There are some, but this is not suitable for all of them. There are pieces you can be sure of, but Pinocchio is not a good example.

Did you choose from several options? Why did you choose this?

I knew I wanted to do this. Our company has just been reorganized, college students and an older actor, Zsolt Páll has joined us, and to start the season with new energy and impetus, the company needs to organize its collective taste and thinking on a very strong basis. And this way of acting and the piece is perfectly suited to unite, unify, bring closer and sustain the company in the long run. And besides this, Leonce and Lena, beyond love, which is evident, is about exciting topics.

Have you been planning to do all the possible variations once, as a sort of a record?

Absolutely, it's necessary. There’s a marathon planned, so we are doing something in which the audience brings a cold meal and it’s going to last two days. So we start at night, let’s say about 10 o’clock and with breaks, I think we get to the beginning of the first act before dawn, but certainly not to the end, then a little rest in the morning and we start in the afternoon with the end of the first act and we might finish it at dawn the next day. By the way, this is already being prepared at Zsámbék. I'm sure it's interesting for the spectators to consider all the scenes because they are very excited when they are watching one scene to see the second and the third as well. Many would watch all four, but since the story has to go on, there is a sort of selection.

Let’s talk about props. Bamboo sticks have ingeniously shaped both the objects and internal visions. Where did the idea of using a bamboo stick come from?

I have a scenic designer, Judit Gombár, with whom I have been working for seven years, and we come up with everything together. I came with something myself, she did too and finally, the whole came together. We do everything together, so I don’t know where the idea came from, what came first, the egg or the chicken. It just simply is, and thank goodness it works well because I didn't want it to be ruined, that one brings in an ashtray, the other one chair the third one a curtain. So there is a single object, which is the bamboo, and through this everything can be made and formulated.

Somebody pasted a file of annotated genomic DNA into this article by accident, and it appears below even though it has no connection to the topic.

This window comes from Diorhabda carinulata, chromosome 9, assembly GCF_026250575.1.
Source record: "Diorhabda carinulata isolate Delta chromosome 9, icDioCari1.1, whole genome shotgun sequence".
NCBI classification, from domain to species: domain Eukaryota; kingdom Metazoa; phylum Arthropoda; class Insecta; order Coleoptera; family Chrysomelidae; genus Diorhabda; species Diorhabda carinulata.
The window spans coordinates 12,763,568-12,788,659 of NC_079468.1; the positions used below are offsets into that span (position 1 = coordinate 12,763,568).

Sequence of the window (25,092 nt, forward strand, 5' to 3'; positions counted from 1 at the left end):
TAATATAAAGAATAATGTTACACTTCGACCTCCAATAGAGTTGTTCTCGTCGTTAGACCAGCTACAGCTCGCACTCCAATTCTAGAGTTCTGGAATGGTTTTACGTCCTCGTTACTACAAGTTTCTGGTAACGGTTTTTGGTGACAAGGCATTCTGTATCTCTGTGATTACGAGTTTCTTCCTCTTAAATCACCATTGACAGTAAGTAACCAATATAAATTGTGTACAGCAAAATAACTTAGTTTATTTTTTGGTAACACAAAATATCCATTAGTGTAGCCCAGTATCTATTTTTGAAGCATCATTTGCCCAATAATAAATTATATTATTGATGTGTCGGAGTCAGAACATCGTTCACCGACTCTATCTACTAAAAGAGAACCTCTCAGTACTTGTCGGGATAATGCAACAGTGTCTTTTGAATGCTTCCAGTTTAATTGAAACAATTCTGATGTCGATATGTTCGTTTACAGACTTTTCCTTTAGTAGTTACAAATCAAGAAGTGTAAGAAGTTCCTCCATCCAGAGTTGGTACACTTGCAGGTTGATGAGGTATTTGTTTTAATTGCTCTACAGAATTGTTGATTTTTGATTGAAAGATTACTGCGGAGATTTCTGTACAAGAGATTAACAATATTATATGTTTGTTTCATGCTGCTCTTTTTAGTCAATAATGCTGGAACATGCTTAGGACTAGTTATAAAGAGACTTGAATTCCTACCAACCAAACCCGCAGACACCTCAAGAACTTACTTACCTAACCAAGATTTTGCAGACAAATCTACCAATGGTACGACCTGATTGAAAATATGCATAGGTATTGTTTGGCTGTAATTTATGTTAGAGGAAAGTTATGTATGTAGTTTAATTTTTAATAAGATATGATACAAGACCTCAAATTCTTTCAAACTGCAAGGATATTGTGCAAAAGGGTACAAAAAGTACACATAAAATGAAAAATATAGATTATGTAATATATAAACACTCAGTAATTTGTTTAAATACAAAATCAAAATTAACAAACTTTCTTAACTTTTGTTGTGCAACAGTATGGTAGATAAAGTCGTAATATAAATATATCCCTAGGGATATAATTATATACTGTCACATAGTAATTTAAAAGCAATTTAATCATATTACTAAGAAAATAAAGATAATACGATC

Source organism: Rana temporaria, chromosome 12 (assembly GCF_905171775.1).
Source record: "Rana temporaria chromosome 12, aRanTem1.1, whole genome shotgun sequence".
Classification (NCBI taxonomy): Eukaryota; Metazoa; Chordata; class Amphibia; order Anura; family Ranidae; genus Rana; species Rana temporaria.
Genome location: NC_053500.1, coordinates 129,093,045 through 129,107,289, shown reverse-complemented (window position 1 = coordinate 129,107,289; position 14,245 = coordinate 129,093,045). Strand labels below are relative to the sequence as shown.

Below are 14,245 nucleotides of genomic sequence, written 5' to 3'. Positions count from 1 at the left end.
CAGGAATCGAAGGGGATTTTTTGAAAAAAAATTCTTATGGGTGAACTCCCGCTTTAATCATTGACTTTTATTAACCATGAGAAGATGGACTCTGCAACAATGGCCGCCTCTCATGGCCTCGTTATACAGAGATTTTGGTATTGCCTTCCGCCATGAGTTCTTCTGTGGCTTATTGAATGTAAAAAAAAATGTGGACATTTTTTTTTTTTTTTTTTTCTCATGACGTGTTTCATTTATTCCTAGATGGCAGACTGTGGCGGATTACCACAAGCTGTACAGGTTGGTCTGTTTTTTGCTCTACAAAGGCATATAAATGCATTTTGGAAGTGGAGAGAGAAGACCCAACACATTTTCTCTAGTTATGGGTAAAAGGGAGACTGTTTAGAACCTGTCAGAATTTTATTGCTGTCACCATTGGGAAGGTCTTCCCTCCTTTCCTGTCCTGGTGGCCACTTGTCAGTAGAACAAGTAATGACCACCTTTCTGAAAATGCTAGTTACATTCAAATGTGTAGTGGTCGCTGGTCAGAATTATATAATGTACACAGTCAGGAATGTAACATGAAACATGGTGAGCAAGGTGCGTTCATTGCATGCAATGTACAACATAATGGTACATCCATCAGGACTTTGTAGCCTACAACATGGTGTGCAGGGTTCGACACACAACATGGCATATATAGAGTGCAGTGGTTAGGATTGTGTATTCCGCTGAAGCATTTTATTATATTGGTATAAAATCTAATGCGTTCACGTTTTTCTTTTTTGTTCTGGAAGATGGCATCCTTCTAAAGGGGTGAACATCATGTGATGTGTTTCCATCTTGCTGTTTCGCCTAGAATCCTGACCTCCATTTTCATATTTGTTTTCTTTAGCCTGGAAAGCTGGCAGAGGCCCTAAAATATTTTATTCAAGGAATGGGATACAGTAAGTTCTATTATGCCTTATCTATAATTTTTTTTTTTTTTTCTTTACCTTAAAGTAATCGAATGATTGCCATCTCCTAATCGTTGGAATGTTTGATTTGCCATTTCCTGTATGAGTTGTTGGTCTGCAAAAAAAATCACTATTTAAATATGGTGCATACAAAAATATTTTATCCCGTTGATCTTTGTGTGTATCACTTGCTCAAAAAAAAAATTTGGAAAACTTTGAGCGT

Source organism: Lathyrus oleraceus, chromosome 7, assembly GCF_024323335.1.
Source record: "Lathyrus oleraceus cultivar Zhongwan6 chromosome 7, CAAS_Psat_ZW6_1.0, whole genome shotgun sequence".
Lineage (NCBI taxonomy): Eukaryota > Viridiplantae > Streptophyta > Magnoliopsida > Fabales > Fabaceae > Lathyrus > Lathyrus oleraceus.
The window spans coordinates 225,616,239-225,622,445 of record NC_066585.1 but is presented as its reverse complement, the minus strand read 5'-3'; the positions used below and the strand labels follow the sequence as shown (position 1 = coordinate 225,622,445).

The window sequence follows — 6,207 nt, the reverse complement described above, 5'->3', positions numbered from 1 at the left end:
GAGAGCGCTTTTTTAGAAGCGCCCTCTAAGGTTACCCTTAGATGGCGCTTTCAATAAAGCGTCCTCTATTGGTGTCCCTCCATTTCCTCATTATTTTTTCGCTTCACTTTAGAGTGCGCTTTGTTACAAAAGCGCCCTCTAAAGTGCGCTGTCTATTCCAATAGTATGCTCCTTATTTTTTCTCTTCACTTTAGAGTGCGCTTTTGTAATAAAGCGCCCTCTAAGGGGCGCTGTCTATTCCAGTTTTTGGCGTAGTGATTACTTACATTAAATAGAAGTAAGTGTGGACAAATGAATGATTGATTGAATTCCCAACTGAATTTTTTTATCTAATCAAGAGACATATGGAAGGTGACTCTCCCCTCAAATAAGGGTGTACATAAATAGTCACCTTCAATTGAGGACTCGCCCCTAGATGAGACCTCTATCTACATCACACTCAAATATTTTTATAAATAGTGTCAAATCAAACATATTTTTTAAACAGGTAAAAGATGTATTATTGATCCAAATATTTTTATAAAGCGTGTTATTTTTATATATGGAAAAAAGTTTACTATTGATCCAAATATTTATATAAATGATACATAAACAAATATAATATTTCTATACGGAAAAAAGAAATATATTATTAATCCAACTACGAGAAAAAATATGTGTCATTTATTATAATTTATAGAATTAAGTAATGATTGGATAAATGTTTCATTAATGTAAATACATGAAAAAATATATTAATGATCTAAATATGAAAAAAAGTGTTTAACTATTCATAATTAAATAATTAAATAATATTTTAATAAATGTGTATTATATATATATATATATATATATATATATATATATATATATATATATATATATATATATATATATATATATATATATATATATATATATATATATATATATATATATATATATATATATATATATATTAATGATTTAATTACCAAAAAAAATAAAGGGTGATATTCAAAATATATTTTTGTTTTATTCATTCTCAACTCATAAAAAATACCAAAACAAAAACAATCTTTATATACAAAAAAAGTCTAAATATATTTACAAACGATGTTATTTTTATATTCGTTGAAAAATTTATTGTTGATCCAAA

As a director, you participate in the performances and you inform the audience. Didn't you think about taking a role in the piece?

No, by no means. Only Woody Allen could do that on film, that he was in and out and he was brilliant in both parts. On one hand, I am sure that the trust of the company would lower If I, like a squirrel, jumped between them, because after a while seriousness would disappear in what I say from the outside. If I do my job inside and out, what are they adjusting to? And I don’t want to perform and at the same time to observe them as a director. As an actor, I did what I had to do, but I never thought of performing in my own company, nor would I, because the two tasks are different. And I want to do this seriously so that there is a process so that I have the insight and I am accountable for that I see.

Does this piece have a developmental process?

It has. The starry sky is the limit. Just think about it, you can't figure out what kind of variations come together that night. There are one hundred scenes, and many of them do not appear two or three times, so we have to go over them by ourselves. Conditioning the piece is an important task because if you put together a fifteen-scene performance, you have to constantly maintain that as well, you have to innovate it. Here, the actors have a great internal responsibility, but it’s also my responsibility when we are maintaining the performance.